Lab Renovations Help Ensure Mission Success

Corporate Staff
posted July 10, 2013

Aerospace’s laboratories have undergone a $12 million renovation to add a variety of new capabilities that will allow Aerospace to better support its customers.

About 20,000 square feet were renovated from February 2010 to September 2012. Yet to come is a Propulsion Research Facility, scheduled for construction in FY14.

The new and improved labs will support the effective and timely development and operation of national security systems through scientific research and the application of advanced technology.

The renovations provide better facilities for research in the areas of electronics and photonics, space materials, and space science applications.

High-performance autoclave in the Advanced Composites Laboratory used for the fabrication of advanced component material test articles. (Photo: Eric Hamburg/The Aerospace Corporation)

High-performance autoclave in the Advanced Composites Laboratory used for the fabrication of advanced component material test articles. (Photo: Eric Hamburg/The Aerospace Corporation)

The new Battery and Solar Cell Laboratory contains state-of-the-art and custom-made testing, evaluation, and destructive physical analysis tools that allow Aerospace experts to accurately characterize the performance of batteries and solar cells, determine degradation modes and rates, and model their on-orbit performance.

Manuel Acosta setting up a CubeSat for launch vibration loads testing in the Fluid Mechanics Lab. (Photo: The Aerospace Corporation/Eric Hamburg)

Manuel Acosta setting up a CubeSat for launch vibration loads testing in the Fluid Mechanics Lab. (Photo: Eric Hamburg/The Aerospace Corporation)

The new Solid Mechanics Lab contains all of the test and fabrication facilities necessary to develop future picosatellites.

The capabilities of the new Advanced Composites Laboratory are centered on a high-performance Autoclave system, which allows Aerospace material scientists to work with advanced composite material systems including nano-materials.

The Nanostructured Materials Characterization and Contamination Mitigation Lab adds new capabilities for the synthesis and characterization of nanostructured materials.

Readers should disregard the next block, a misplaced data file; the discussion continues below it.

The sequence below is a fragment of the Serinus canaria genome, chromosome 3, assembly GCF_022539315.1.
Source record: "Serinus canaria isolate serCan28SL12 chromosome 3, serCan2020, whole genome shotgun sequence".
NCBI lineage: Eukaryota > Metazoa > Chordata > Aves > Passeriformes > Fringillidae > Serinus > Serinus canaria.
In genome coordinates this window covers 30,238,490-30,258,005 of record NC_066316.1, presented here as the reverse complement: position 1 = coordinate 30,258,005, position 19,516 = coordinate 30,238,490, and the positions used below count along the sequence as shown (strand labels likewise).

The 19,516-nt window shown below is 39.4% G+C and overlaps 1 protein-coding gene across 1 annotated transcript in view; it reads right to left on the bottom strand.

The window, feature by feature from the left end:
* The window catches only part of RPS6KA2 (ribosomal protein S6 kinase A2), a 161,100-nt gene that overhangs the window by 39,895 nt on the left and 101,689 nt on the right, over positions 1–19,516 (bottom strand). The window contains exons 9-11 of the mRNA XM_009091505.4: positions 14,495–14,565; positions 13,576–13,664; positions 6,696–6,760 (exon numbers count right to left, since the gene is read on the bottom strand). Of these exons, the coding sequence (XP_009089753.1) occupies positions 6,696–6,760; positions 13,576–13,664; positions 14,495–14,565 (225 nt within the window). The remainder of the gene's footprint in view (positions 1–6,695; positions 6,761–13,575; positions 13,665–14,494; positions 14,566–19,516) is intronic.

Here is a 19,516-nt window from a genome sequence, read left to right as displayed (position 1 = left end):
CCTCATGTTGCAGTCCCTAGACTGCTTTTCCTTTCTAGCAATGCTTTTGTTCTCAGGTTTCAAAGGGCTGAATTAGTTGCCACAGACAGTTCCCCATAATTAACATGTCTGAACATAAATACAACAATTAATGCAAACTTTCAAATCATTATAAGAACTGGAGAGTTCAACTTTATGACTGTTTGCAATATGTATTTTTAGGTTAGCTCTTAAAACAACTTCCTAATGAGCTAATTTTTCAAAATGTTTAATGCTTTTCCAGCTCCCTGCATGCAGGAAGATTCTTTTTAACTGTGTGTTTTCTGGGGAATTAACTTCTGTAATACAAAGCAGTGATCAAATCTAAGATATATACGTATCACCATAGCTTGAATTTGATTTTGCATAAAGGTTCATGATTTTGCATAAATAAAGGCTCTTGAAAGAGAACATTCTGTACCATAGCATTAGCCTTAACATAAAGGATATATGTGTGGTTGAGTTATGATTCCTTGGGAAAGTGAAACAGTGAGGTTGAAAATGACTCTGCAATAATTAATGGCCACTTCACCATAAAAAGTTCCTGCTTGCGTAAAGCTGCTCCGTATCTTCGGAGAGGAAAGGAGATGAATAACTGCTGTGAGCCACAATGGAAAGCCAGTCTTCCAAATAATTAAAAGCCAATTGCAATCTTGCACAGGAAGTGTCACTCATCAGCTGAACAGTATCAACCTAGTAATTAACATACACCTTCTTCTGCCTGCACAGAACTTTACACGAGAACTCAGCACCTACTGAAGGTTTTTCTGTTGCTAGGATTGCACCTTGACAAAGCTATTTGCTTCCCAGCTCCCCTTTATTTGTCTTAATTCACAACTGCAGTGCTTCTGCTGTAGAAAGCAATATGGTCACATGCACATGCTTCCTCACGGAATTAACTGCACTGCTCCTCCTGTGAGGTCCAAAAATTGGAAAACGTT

Construction Quandries

Do you know what goes into the design and construction of a laboratory — and an occupied laboratory at that? The design, construction, and laboratory staff had to all work together to tackle some interesting challenges, such as…

  • Designing and building a room to isolate noise-generating equipment from adjacent sound- and vibration-sensitive equipment
  • Installing new liquid and gaseous nitrogen, compressed air, cooling water, and electrical systems while maintaining existing lab operations
  • Finding a location to install massive air conditioning and dehumidification equipment for a high heat load battery lab and a one-percent humidity dry room
  • Replacing a leaky roof while maintaining clean room operations below

And you thought remodeling your kitchen was hard!

The Microelectronics Reliability and Radiation Effects Lab includes three class-four laser bays, two non-laser labs and two sample preparation areas. This lab will allow increased space for characterization of the performance, reliability, and susceptibility to space radiation effects of advanced microelectronic and optoelectronic devices.

The High-Power Laser Lab adds new capabilities for development of high-power lasers at near-infrared to mid-infrared wavelengths, and laser applications such as LIDAR, active remote sensing, sensor calibration, and laser communications.

The Optical Measurements Lab enhances Aerospace’s capabilities in the areas of optical thin film, optical element, and optical system characterization. Light-matter interactions are exploited to learn about the device under test.

The Electronic Materials and Devices Nanoanalysis Lab provides a centralized location for measurement of the physical and chemical properties of electronic materials and devices at the nanoscale. It includes new areas for electron and ion-beam microscopy.

The new Fluid Mechanics Lab provides facilities for investigation of spacecraft and launch-vehicle technologies and anomalies related to fluid mechanics and cryogenics. It also includes a shaker facility for evaluation of shock and vibration issues.

The Materials Nanoanalysis Lab provides a centralized location for the measurement of physical and chemical properties of spacecraft material interfaces at the nanometer scale.

The future Propulsion Research Facility will provide a safe environment for chemical propulsion research, with infrastructure for developing, studying, and evaluating high-energy rocket systems and combustible materials.

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Dr. Hyun Kim using an ultra high vacuum atomic force microscope to evaluate surface properties of nanocomposite materials in the Materials Nanoanalysis Lab. (Photo: The Aerospace Corporation/Eric Hamburg)

Dr. Hyun Kim using an ultra high vacuum atomic force microscope to evaluate surface properties of nanocomposite materials in the Materials Nanoanalysis Lab. (Photo: Eric Hamburg/The Aerospace Corporation)